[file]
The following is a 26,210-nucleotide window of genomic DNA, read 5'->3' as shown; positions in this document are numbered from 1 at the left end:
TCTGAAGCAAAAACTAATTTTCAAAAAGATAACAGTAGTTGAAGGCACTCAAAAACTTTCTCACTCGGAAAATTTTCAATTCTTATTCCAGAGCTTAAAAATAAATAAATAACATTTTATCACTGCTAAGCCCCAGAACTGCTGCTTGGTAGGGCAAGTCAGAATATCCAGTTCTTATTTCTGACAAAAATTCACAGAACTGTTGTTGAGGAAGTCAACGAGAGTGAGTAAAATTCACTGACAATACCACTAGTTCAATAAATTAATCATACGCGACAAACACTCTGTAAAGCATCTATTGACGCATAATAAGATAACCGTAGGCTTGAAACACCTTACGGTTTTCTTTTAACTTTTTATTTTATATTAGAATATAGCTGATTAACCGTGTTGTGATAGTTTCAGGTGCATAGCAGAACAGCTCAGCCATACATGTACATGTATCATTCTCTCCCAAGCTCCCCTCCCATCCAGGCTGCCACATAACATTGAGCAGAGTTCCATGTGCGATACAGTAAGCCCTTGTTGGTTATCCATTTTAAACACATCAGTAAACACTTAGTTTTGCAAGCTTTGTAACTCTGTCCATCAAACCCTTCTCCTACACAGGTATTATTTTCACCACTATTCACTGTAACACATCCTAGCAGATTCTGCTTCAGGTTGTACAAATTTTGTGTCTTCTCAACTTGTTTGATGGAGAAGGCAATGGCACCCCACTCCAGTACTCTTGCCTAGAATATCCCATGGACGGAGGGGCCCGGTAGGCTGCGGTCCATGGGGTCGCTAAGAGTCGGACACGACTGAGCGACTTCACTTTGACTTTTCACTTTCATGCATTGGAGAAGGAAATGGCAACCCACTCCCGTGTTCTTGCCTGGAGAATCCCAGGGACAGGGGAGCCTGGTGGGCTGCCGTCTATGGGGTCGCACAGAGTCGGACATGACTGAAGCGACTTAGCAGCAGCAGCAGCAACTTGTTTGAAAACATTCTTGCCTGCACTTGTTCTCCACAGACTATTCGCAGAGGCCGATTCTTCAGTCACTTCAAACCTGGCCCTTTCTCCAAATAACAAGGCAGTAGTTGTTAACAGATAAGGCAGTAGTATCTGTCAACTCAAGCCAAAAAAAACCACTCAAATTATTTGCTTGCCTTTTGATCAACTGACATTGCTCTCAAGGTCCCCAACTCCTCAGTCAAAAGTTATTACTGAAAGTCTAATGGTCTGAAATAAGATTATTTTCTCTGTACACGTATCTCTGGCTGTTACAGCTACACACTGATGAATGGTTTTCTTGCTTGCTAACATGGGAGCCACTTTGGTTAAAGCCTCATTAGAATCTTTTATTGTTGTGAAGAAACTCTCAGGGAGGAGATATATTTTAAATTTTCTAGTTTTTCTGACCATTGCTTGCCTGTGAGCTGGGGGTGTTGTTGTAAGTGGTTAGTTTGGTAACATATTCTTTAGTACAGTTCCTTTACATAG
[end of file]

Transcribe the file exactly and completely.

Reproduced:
The following is a 26,210-nucleotide window of genomic DNA, read 5'->3' as shown; positions in this document are numbered from 1 at the left end:
TCTGAAGCAAAAACTAATTTTCAAAAAGATAACAGTAGTTGAAGGCACTCAAAAACTTTCTCACTCGGAAAATTTTCAATTCTTATTCCAGAGCTTAAAAATAAATAAATAACATTTTATCACTGCTAAGCCCCAGAACTGCTGCTTGGTAGGGCAAGTCAGAATATCCAGTTCTTATTTCTGACAAAAATTCACAGAACTGTTGTTGAGGAAGTCAACGAGAGTGAGTAAAATTCACTGACAATACCACTAGTTCAATAAATTAATCATACGCGACAAACACTCTGTAAAGCATCTATTGACGCATAATAAGATAACCGTAGGCTTGAAACACCTTACGGTTTTCTTTTAACTTTTTATTTTATATTAGAATATAGCTGATTAACCGTGTTGTGATAGTTTCAGGTGCATAGCAGAACAGCTCAGCCATACATGTACATGTATCATTCTCTCCCAAGCTCCCCTCCCATCCAGGCTGCCACATAACATTGAGCAGAGTTCCATGTGCGATACAGTAAGCCCTTGTTGGTTATCCATTTTAAACACATCAGTAAACACTTAGTTTTGCAAGCTTTGTAACTCTGTCCATCAAACCCTTCTCCTACACAGGTATTATTTTCACCACTATTCACTGTAACACATCCTAGCAGATTCTGCTTCAGGTTGTACAAATTTTGTGTCTTCTCAACTTGTTTGATGGAGAAGGCAATGGCACCCCACTCCAGTACTCTTGCCTAGAATATCCCATGGACGGAGGGGCCCGGTAGGCTGCGGTCCATGGGGTCGCTAAGAGTCGGACACGACTGAGCGACTTCACTTTGACTTTTCACTTTCATGCATTGGAGAAGGAAATGGCAACCCACTCCCGTGTTCTTGCCTGGAGAATCCCAGGGACAGGGGAGCCTGGTGGGCTGCCGTCTATGGGGTCGCACAGAGTCGGACATGACTGAAGCGACTTAGCAGCAGCAGCAGCAACTTGTTTGAAAACATTCTTGCCTGCACTTGTTCTCCACAGACTATTCGCAGAGGCCGATTCTTCAGTCACTTCAAACCTGGCCCTTTCTCCAAATAACAAGGCAGTAGTTGTTAACAGATAAGGCAGTAGTATCTGTCAACTCAAGCCAAAAAAAACCACTCAAATTATTTGCTTGCCTTTTGATCAACTGACATTGCTCTCAAGGTCCCCAACTCCTCAGTCAAAAGTTATTACTGAAAGTCTAATGGTCTGAAATAAGATTATTTTCTCTGTACACGTATCTCTGGCTGTTACAGCTACACACTGATGAATGGTTTTCTTGCTTGCTAACATGGGAGCCACTTTGGTTAAAGCCTCATTAGAATCTTTTATTGTTGTGAAGAAACTCTCAGGGAGGAGATATATTTTAAATTTTCTAGTTTTTCTGACCATTGCTTGCCTGTGAGCTGGGGGTGTTGTTGTAAGTGGTTAGTTTGGTAACATATTCTTTAGTACAGTTCCTTTACATAG